The world’s biggest luxury goods group steps up the digital side of its business. 24 Sevres, LVMH’s multibrand website and mobile app, will go live on June 6 in more than 70 countries.
Parisian department store Le Bon Marche is the inspiration behind LVMH’s new venture into luxury e-commerce. The multi-brand e-commerce website named “24 Sevres” after the Rue de Sevres location of Le Bon Marche will offer more than 150 premium and high-end labels, including 20 of LVMH’s own brands such as Louis Vuitton, Dior, or Fendi. There will be fashion, cosmetics and luggage products from LVMH’s own portfolio as well as brands from outside the luxury group.
The new luxury e-commerce platform is entering a fierce competition with established names such as Yoox Net-a- Porter , LuisaViaRoma, MyTheresa, or Matchesfashion.com.
According to Reuters, the size of the investment amounted to several million euros and marks the biggest digital initiative taken by LVMH since it hired former Apple music executive Ian Rogers in 2015 to craft its digital strategy and capitalise on the luxury sector’s online sales expansion.
“We believe we are on the cusp of revealing something very exciting,” Rogers, 44, told New York Times.
“It will give international clients “very Parisian choices” in the selection of exclusive products, Rogers told Reuters. “The idea is to be attractive with unique products, not necessarily have a huge offering,” said Rogers. The new website will complement the offering available on the respective websites of the LVMH brands.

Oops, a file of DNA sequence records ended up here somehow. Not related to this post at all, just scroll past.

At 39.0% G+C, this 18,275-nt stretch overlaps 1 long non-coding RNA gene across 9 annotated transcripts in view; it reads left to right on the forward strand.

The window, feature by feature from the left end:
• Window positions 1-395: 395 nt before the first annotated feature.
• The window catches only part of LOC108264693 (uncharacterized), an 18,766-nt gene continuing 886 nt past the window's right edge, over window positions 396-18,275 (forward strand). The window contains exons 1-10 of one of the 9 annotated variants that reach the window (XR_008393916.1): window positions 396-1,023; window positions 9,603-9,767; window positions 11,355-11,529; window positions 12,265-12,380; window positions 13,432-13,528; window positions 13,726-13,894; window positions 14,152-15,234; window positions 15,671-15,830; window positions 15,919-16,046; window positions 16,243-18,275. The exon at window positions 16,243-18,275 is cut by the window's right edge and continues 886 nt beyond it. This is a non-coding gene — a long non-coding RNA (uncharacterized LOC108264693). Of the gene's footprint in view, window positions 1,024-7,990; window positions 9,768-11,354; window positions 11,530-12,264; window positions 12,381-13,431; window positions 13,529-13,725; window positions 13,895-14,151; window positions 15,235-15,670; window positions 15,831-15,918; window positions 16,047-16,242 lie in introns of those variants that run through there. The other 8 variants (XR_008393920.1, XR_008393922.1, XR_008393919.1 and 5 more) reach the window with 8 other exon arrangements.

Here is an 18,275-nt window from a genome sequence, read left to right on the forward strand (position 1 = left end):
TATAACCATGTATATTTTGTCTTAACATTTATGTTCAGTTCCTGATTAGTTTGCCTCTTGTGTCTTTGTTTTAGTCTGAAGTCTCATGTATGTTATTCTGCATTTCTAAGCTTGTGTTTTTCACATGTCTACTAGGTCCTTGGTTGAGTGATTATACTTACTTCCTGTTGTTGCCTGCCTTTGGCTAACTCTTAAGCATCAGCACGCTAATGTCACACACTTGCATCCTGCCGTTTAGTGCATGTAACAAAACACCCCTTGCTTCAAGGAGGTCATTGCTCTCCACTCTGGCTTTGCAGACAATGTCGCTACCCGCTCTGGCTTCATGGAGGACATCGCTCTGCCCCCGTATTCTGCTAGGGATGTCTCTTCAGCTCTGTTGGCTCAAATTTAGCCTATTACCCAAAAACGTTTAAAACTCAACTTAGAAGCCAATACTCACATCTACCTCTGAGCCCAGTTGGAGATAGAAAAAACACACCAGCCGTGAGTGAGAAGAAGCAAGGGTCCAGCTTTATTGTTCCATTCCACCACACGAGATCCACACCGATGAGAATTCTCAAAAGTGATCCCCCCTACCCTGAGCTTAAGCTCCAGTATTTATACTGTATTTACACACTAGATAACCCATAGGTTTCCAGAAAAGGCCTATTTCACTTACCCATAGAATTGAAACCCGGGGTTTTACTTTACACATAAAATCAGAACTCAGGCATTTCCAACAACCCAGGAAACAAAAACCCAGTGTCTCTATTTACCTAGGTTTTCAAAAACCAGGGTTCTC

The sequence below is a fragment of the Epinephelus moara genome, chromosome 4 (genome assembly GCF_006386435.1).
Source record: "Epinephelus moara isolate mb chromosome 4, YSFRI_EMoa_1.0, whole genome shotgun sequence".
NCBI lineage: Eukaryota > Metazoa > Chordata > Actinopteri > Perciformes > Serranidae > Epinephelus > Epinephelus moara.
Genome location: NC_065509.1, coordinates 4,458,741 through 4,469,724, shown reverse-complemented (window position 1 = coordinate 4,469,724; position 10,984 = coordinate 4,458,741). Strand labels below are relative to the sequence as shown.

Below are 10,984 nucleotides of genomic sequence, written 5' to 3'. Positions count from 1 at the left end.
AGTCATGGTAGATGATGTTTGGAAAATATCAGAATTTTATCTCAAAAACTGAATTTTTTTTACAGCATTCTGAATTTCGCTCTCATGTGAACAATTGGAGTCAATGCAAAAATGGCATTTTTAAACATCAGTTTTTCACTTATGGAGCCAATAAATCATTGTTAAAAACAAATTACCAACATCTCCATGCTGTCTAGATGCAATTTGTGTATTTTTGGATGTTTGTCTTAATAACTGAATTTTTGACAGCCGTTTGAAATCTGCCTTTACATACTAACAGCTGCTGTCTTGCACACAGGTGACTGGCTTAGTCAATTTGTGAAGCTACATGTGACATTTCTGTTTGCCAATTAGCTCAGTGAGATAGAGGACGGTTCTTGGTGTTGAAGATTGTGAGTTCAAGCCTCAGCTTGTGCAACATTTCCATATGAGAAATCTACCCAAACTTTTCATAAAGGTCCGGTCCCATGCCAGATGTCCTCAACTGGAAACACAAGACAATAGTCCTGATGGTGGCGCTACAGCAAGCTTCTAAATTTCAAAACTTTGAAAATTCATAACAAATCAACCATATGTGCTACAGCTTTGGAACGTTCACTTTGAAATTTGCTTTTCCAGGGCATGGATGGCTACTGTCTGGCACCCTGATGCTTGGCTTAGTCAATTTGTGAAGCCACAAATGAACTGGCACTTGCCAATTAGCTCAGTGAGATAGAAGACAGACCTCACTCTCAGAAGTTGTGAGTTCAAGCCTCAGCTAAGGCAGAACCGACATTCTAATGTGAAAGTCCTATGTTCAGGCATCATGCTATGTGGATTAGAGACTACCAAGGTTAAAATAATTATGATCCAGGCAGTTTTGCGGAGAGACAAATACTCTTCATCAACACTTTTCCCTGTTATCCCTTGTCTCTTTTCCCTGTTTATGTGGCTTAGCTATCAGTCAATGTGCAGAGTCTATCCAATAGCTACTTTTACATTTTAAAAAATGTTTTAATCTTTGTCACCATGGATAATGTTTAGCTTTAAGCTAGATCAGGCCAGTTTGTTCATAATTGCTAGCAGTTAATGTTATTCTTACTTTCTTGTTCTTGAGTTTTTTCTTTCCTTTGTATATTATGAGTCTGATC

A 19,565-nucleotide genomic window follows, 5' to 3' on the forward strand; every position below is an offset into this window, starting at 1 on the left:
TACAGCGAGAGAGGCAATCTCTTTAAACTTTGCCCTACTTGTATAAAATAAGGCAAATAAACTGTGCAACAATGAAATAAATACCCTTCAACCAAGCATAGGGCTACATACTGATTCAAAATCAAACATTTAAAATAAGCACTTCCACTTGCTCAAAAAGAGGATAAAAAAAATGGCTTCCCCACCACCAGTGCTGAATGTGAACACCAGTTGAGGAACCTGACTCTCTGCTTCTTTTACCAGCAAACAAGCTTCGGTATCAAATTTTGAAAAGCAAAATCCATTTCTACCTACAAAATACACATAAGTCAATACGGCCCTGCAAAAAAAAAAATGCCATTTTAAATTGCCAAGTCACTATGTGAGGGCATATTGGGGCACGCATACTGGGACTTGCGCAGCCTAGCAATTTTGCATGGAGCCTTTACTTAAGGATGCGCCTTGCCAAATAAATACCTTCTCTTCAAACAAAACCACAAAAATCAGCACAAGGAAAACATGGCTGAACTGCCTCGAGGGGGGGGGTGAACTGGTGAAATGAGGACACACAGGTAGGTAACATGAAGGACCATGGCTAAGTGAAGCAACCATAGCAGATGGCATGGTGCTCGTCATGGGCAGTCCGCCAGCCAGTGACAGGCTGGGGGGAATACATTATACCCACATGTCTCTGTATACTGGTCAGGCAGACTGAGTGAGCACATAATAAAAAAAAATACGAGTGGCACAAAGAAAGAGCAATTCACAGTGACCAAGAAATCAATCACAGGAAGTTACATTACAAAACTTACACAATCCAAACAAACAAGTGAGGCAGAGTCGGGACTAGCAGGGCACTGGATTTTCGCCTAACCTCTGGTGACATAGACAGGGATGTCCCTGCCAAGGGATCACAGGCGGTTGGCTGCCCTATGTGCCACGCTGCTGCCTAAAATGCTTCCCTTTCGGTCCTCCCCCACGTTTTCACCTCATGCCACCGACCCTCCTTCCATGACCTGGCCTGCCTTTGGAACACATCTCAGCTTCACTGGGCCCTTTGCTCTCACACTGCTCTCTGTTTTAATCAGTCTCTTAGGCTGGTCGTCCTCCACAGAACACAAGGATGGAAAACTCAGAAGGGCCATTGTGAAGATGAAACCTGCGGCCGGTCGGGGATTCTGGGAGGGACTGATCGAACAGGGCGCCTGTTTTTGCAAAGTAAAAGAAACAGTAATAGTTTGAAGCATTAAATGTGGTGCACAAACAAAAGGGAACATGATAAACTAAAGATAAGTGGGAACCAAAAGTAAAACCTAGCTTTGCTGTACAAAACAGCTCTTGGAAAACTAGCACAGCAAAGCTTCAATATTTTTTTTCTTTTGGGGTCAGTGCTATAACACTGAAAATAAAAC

E-commerce is still a relatively small part of the global luxury goods market, representing 7 percent of industry sales, but this is expected to rise to 12 percent of industry sales by 2020, according to the Boston Consulting Group.
“On the one hand, 24 Sèvres will be yet another contender in an already crowded sector, where established rivals such as Yoox Net-a-Porter, FarFetch and MatchesFashion.com have long been jostling for the world’s wealthiest consumers. Anticlimactic performances by more recent entrants like Style.com, Condé Nast’s multimillion-dollar digital boutique, indicated that even the most reputable names in fashion can struggle when arriving late to the game,” commented nytimes.